Saint of the day:
Saint Emma or Hemma of Gurk
Patron Saint of invoked during childbirth and against diseases of the eye; extreme hangovers
Saint Saint Emma of Gurk's Story
Hemma of Gurk (c. 980 – 27 June 1045), also called Emma of Gurk, was a noblewoman and founder of religious houses in the Duchy of Carinthia. Buried at Gurk Cathedral in 1174, beatified in 1287 and canonized in 1938, she is venerated as a saint by the Eastern Orthodox Church and Roman Catholic Church and as patroness of the current Austrian state of Carinthia.
Hemma was born Countess of Zeltschach to a noble family called Peilenstein in present-day Pilštanj, Slovenia. They were related to the Liutpoldings of Bavaria and thus to Emperor Henry II. She was brought up at the Imperial court in Bamberg by the Empress Saint Cunigunde. She married Count Wilhelm of Friesach and of the Sanngau, by whom she had two sons, Hartwig and Wilhelm. Both of her sons and her husband were murdered, the latest of them probably in 1036. Hemma became wealthy through inheritance upon the death of her husband and sons.
Countess Hemma used her great wealth for the benefit of the poor and was already venerated as a saint during her lifetime. In addition, she founded ten churches throughout present-day Carinthia, Austria. In 1043 she founded the Benedictine double monastery of Gurk Abbey, where she withdrew during the last years of her life.
After her death, Gurk Abbey was dissolved by the Archbishop of Salzburg, Gebhard, who instead used the funds to set up the Diocese of Gurk-Klagenfurt in 1072. Admont Abbey, another Benedictine foundation in Austria, was founded in 1074 by the same Gebhard, and also owes its existence to Hemma's wealth.
Since 1174 Hemma has been buried in the crypt of Gurk Cathedral, of which she is accounted the founder. She was beatified on 21 November 1287 and canonised on 5 January 1938 by Pope Pius XI. Her feast day is 27 June.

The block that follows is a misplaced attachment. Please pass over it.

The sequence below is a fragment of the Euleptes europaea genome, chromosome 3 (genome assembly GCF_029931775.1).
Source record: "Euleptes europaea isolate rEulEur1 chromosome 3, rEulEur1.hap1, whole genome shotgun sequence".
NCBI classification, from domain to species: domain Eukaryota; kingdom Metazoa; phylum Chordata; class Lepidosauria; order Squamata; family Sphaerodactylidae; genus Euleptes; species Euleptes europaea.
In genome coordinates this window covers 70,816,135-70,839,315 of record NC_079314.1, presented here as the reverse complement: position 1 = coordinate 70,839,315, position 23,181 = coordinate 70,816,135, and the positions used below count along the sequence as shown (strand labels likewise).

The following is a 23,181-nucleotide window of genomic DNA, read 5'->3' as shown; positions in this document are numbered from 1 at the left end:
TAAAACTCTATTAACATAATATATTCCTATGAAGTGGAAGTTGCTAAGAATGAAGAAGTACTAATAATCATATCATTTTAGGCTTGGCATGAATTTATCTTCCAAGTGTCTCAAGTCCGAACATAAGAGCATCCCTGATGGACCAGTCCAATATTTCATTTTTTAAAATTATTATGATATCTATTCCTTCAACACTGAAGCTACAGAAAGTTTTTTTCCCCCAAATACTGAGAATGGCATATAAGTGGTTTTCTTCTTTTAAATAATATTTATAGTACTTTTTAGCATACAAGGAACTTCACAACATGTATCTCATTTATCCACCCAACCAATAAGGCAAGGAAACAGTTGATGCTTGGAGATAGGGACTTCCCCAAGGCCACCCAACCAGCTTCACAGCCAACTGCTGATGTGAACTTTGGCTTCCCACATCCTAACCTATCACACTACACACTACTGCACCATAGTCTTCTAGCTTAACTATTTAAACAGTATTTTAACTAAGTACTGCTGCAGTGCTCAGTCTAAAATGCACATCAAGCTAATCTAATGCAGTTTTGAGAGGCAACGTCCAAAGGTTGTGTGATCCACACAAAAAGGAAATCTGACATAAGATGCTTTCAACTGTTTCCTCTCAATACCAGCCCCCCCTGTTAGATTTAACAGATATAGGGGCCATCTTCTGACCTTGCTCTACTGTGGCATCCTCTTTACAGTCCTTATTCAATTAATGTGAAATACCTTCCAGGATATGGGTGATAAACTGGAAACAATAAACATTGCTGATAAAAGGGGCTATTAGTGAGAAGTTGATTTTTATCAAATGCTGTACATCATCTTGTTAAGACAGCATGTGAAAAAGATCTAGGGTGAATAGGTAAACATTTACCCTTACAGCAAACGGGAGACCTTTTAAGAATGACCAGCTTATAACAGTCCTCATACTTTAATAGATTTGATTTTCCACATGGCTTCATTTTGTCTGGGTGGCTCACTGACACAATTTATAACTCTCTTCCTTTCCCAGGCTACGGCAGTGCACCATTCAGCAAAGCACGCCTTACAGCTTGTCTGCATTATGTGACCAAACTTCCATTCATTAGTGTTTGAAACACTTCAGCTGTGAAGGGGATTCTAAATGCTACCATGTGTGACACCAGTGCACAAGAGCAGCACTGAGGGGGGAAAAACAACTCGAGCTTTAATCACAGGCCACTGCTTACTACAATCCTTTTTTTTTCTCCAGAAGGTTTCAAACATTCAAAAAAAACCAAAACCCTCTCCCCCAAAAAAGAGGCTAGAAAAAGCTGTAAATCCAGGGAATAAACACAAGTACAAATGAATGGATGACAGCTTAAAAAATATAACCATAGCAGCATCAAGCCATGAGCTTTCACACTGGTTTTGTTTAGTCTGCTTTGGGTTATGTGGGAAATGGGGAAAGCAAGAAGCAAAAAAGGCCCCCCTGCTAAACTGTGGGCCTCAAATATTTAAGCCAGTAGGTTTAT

Hemma is the patron saint of the Diocese of Gurk-Klagenfurt as well as of the Austrian state of Carinthia, and her intercession is sought for childbirth and diseases of the eye.
Saint Emma is venerated not only in Austria but also in Slovenia and Styria. From about 300 years ago, the pious and those seeking assistance have been coming to her tomb in Gurk Cathedral (Krška katedrala), travelling from Carniola over the Loibl Pass. This pilgrimage took place every year on the fourth Sunday after Easter, but fell out of use as a result of the political circumstances of the 20th century.
In recent years, however, the routes of pilgrimage from Slovenia and Styria to Gurk (Krka) have gradually reopened and are becoming increasingly used.
Dompl. 11, 9342 Gurk, Austria
Admont Abbey Library
Kirchplatz 1, 8911 Admont, Austria
Dedicated to Saint Blaise, Admont Abbey was founded in 1074 by Archbishop Gebhard of Salzburg with the legacy of the late Saint Hemma of Gurk, and settled by monks from St. Peter's Abbey in Salzburg under abbot Isingrin.
Call it by its Austrian name, Salzburger Nockerl. Make three mounds in the baking dish
--they will puff into mountains. Dust heavily with confectioners' sugar before serving
Butter or margarine and sugar for the pan
2 large egg yolks
1 teaspoon vanilla
1/2 teaspoon grated lemon zest
1 tablespoon flour
4 egg whites
Pinch of salt
2 tablespoon sugar
Preheat the oven to 400°F. Generously butter an oval baking dish or skillet attractive enough to serve from. Use a metal pan approximately 12 by 8 inches or a ceramic one measuring 10 by 8 inches. Both are common sizes for oval baking containers.
In a medium size mixing bowl, break the egg yolks up with a fork and stir in the vanilla and lemon peel. Sprinkle the flour over the yolk mixture.
In another bowl, using an electric mixer beat the egg whites with a pinch of salt until they cling to the beater. Add the sugar and beat until the whites form stiff, unwavering peaks.
With a rubber spatula, stir an overflowing Tablespoon of the whites into the yolk-flour mixture, then reverse the process and fold the yolk mixture into the rest of the egg whites, using an over-under cutting motion instead of a mixing motion. Don’t overfold.
Using the rubber spatula, make 3 mounds of the mixture in the dish.
Bake the soufflé in the middle of the oven 10 to 12 minutes or until it is lightly brown on the outside but still soft on the inside.
Sprinkle with confectioners’ sugar and serve immediately.
Note: Add fruit, fruit compote, fruit coulis or jam to the bottom of the dessert to add extra flavor!